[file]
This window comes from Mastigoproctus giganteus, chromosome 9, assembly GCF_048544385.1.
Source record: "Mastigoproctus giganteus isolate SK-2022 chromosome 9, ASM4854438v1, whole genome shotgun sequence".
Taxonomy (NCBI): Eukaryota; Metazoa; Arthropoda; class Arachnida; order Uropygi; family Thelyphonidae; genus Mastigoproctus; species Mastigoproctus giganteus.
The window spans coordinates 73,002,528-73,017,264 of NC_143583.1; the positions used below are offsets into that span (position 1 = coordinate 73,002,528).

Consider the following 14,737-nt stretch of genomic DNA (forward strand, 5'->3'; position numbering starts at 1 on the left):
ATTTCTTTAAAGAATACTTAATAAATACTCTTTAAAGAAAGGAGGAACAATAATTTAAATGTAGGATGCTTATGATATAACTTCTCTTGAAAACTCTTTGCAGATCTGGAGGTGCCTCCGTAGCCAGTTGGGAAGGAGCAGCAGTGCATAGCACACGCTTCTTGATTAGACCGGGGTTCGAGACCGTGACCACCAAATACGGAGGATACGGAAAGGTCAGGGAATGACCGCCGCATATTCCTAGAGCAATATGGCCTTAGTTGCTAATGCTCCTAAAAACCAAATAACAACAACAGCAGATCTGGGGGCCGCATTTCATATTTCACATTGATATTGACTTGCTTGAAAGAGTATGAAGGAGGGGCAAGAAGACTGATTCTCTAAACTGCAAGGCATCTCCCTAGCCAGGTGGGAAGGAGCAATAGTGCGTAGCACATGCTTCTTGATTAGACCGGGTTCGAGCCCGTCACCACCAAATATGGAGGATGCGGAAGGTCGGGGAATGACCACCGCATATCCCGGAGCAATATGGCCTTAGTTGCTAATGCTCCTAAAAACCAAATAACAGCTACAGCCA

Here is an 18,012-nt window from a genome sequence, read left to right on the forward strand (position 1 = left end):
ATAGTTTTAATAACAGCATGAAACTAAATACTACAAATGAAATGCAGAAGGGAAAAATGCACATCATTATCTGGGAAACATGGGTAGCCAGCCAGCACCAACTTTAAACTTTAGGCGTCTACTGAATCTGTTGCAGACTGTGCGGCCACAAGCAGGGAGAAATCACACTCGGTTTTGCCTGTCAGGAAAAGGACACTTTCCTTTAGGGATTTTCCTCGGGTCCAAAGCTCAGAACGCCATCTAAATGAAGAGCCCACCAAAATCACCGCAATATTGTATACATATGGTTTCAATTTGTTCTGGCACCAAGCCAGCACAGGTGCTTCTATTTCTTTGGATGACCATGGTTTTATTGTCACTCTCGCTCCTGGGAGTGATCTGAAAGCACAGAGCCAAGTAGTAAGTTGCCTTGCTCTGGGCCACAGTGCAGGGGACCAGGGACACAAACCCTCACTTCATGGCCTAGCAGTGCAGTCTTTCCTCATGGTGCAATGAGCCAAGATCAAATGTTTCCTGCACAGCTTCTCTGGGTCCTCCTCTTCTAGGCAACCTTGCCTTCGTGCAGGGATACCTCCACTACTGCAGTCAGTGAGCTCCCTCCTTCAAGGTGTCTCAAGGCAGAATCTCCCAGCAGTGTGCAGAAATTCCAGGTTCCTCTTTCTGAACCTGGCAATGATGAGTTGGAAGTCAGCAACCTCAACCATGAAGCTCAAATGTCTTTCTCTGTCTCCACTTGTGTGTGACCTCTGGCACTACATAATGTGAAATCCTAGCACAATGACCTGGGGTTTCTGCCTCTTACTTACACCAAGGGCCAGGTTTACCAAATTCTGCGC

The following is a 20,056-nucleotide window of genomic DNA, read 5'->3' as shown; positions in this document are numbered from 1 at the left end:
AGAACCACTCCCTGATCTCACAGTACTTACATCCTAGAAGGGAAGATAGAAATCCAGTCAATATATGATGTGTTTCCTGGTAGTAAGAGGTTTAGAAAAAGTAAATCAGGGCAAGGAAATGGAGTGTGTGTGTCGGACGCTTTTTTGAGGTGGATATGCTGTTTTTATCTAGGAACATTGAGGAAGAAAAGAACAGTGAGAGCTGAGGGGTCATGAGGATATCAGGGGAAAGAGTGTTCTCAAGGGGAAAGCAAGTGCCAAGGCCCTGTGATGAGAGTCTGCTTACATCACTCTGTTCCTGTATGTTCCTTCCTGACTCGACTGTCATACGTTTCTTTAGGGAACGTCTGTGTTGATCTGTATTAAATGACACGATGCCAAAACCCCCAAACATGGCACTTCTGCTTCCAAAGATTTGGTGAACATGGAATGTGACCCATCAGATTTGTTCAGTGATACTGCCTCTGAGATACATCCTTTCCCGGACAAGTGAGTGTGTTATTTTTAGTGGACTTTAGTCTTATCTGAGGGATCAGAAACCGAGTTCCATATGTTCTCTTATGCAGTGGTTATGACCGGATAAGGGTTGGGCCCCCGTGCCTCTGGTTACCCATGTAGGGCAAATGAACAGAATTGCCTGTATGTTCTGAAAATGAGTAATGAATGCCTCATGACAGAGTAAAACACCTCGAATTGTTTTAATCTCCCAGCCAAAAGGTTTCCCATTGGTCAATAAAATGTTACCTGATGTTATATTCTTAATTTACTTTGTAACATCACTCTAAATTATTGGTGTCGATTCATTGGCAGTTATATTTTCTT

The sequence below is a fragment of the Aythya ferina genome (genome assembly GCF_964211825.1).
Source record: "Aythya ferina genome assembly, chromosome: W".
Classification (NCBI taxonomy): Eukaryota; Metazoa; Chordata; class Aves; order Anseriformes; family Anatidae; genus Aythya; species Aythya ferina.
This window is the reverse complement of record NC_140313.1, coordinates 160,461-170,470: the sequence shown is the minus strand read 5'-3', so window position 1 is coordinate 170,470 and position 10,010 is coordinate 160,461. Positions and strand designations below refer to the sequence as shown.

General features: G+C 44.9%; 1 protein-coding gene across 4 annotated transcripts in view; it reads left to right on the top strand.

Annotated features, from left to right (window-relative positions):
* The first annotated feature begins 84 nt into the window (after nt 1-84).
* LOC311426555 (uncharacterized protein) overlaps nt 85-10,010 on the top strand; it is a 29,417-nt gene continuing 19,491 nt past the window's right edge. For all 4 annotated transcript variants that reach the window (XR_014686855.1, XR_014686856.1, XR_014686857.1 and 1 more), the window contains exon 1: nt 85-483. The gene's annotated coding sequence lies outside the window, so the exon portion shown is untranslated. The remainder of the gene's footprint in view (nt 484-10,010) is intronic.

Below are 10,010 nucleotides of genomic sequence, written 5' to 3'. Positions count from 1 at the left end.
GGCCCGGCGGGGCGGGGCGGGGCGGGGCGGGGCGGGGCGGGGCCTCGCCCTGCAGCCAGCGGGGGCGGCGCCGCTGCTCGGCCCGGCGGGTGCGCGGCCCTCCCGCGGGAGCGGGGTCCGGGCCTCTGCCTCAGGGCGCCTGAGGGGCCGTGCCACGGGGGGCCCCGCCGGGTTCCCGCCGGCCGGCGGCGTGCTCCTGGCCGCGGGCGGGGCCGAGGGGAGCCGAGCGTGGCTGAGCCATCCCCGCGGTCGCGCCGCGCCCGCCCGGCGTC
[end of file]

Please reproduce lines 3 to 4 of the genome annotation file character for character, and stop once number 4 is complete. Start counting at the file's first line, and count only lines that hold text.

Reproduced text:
Taxonomy (NCBI): Eukaryota; Metazoa; Arthropoda; class Arachnida; order Uropygi; family Thelyphonidae; genus Mastigoproctus; species Mastigoproctus giganteus.
The window spans coordinates 73,002,528-73,017,264 of NC_143583.1; the positions used below are offsets into that span (position 1 = coordinate 73,002,528).